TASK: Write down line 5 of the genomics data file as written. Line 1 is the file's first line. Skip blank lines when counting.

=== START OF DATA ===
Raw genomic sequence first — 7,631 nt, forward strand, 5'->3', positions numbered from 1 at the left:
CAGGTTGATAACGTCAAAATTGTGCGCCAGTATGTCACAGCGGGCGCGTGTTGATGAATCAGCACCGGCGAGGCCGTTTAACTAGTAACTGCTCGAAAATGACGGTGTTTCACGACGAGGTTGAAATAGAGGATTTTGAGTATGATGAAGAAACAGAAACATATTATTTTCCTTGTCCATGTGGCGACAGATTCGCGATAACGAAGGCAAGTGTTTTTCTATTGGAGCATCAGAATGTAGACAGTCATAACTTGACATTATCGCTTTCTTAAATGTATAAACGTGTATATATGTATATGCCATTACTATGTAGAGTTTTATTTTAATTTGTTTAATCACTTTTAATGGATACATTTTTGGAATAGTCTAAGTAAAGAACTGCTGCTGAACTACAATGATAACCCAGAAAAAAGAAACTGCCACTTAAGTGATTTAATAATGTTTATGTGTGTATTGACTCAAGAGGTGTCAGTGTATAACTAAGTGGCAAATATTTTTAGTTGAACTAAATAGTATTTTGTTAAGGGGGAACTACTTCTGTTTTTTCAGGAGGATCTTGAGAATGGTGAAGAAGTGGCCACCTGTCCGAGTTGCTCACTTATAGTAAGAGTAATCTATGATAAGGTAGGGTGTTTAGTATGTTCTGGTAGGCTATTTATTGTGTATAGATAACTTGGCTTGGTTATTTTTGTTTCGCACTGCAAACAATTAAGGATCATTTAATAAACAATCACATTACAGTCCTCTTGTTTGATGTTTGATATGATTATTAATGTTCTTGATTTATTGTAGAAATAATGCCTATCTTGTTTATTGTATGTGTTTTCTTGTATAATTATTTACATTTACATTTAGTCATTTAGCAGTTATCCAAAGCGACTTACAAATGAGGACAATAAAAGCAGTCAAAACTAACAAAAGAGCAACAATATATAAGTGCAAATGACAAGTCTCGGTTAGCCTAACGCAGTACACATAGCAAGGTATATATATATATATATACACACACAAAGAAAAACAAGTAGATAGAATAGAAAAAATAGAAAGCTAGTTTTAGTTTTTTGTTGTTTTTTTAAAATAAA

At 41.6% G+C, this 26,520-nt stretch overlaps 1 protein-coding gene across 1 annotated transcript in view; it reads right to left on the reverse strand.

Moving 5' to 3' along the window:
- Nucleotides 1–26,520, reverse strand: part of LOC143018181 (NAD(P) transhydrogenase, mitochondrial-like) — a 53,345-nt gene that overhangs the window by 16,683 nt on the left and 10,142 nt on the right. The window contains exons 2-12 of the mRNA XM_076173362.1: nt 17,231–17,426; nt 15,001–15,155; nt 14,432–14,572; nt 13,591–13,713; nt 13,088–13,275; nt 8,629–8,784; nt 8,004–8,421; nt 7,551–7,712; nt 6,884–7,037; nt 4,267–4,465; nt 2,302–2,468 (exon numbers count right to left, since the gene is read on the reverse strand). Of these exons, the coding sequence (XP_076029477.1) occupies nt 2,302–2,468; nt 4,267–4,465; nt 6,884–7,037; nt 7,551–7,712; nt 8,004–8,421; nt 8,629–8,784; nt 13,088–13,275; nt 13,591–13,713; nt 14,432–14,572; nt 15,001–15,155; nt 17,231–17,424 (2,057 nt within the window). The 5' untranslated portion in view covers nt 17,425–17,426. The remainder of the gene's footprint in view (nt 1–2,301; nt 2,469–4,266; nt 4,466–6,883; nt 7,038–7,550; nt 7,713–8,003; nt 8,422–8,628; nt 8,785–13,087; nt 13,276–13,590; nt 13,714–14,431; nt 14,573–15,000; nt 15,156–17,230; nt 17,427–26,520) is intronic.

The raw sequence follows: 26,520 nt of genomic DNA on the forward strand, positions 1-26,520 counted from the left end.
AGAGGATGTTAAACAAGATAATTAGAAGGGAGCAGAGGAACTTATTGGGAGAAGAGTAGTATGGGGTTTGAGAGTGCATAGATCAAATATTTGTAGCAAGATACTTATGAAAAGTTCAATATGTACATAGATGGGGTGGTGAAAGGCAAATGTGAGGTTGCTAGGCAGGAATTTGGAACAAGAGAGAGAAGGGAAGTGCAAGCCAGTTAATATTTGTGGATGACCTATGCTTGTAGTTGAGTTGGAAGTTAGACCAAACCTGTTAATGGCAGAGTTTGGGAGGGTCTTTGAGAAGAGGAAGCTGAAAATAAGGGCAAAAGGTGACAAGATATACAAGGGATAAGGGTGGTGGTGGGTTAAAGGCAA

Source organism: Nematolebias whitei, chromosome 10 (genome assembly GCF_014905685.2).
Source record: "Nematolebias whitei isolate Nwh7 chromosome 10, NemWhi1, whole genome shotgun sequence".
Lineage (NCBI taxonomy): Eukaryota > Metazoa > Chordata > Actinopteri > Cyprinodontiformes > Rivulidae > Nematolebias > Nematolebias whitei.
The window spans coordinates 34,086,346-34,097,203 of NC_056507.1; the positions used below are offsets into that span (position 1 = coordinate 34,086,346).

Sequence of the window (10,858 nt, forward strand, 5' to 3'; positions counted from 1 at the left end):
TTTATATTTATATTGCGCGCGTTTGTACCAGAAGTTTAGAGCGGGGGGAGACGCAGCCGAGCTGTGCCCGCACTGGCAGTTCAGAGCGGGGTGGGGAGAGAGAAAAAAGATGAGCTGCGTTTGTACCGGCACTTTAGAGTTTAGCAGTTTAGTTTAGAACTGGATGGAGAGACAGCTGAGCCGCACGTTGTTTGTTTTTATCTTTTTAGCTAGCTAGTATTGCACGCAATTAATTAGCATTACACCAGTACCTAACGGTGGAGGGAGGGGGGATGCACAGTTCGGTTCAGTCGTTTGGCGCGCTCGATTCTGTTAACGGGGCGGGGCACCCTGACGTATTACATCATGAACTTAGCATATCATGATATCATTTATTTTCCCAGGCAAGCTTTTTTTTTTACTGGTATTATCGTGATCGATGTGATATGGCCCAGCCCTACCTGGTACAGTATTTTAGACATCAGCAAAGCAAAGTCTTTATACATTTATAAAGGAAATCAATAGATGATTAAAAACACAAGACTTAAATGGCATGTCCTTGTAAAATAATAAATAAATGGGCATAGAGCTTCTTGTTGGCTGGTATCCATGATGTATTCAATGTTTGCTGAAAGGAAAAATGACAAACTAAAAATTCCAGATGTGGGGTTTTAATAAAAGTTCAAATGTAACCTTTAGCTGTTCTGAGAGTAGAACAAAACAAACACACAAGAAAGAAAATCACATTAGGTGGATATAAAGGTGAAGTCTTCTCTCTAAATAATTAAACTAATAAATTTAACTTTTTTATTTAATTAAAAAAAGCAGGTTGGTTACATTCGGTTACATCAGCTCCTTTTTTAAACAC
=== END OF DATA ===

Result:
- Nucleotides 1–26,520, reverse strand: part of LOC143018181 (NAD(P) transhydrogenase, mitochondrial-like) — a 53,345-nt gene that overhangs the window by 16,683 nt on the left and 10,142 nt on the right. The window contains exons 2-12 of the mRNA XM_076173362.1: nt 17,231–17,426; nt 15,001–15,155; nt 14,432–14,572; nt 13,591–13,713; nt 13,088–13,275; nt 8,629–8,784; nt 8,004–8,421; nt 7,551–7,712; nt 6,884–7,037; nt 4,267–4,465; nt 2,302–2,468 (exon numbers count right to left, since the gene is read on the reverse strand). Of these exons, the coding sequence (XP_076029477.1) occupies nt 2,302–2,468; nt 4,267–4,465; nt 6,884–7,037; nt 7,551–7,712; nt 8,004–8,421; nt 8,629–8,784; nt 13,088–13,275; nt 13,591–13,713; nt 14,432–14,572; nt 15,001–15,155; nt 17,231–17,424 (2,057 nt within the window). The 5' untranslated portion in view covers nt 17,425–17,426. The remainder of the gene's footprint in view (nt 1–2,301; nt 2,469–4,266; nt 4,466–6,883; nt 7,038–7,550; nt 7,713–8,003; nt 8,422–8,628; nt 8,785–13,087; nt 13,276–13,590; nt 13,714–14,431; nt 14,573–15,000; nt 15,156–17,230; nt 17,427–26,520) is intronic.